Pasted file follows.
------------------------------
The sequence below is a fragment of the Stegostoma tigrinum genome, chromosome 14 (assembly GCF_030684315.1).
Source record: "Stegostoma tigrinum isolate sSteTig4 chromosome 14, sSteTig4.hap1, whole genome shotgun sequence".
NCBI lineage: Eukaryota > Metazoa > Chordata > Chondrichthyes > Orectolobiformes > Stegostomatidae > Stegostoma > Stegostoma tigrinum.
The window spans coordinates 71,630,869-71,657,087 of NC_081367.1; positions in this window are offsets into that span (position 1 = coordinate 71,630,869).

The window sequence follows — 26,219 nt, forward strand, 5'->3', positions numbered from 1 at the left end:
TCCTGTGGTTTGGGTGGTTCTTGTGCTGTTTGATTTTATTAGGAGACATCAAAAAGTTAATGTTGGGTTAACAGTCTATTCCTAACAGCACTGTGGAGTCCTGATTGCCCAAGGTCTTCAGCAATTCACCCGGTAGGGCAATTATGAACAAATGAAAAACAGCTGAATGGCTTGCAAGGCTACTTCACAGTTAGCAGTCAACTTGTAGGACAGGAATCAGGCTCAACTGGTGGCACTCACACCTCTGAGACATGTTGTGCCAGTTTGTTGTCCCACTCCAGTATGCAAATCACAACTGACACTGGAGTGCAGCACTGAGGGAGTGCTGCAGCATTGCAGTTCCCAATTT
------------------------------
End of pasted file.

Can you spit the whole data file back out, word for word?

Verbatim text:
The sequence below is a fragment of the Stegostoma tigrinum genome, chromosome 14 (assembly GCF_030684315.1).
Source record: "Stegostoma tigrinum isolate sSteTig4 chromosome 14, sSteTig4.hap1, whole genome shotgun sequence".
NCBI lineage: Eukaryota > Metazoa > Chordata > Chondrichthyes > Orectolobiformes > Stegostomatidae > Stegostoma > Stegostoma tigrinum.
The window spans coordinates 71,630,869-71,657,087 of NC_081367.1; positions in this window are offsets into that span (position 1 = coordinate 71,630,869).

The window sequence follows — 26,219 nt, forward strand, 5'->3', positions numbered from 1 at the left end:
TCCTGTGGTTTGGGTGGTTCTTGTGCTGTTTGATTTTATTAGGAGACATCAAAAAGTTAATGTTGGGTTAACAGTCTATTCCTAACAGCACTGTGGAGTCCTGATTGCCCAAGGTCTTCAGCAATTCACCCGGTAGGGCAATTATGAACAAATGAAAAACAGCTGAATGGCTTGCAAGGCTACTTCACAGTTAGCAGTCAACTTGTAGGACAGGAATCAGGCTCAACTGGTGGCACTCACACCTCTGAGACATGTTGTGCCAGTTTGTTGTCCCACTCCAGTATGCAAATCACAACTGACACTGGAGTGCAGCACTGAGGGAGTGCTGCAGCATTGCAGTTCCCAATTT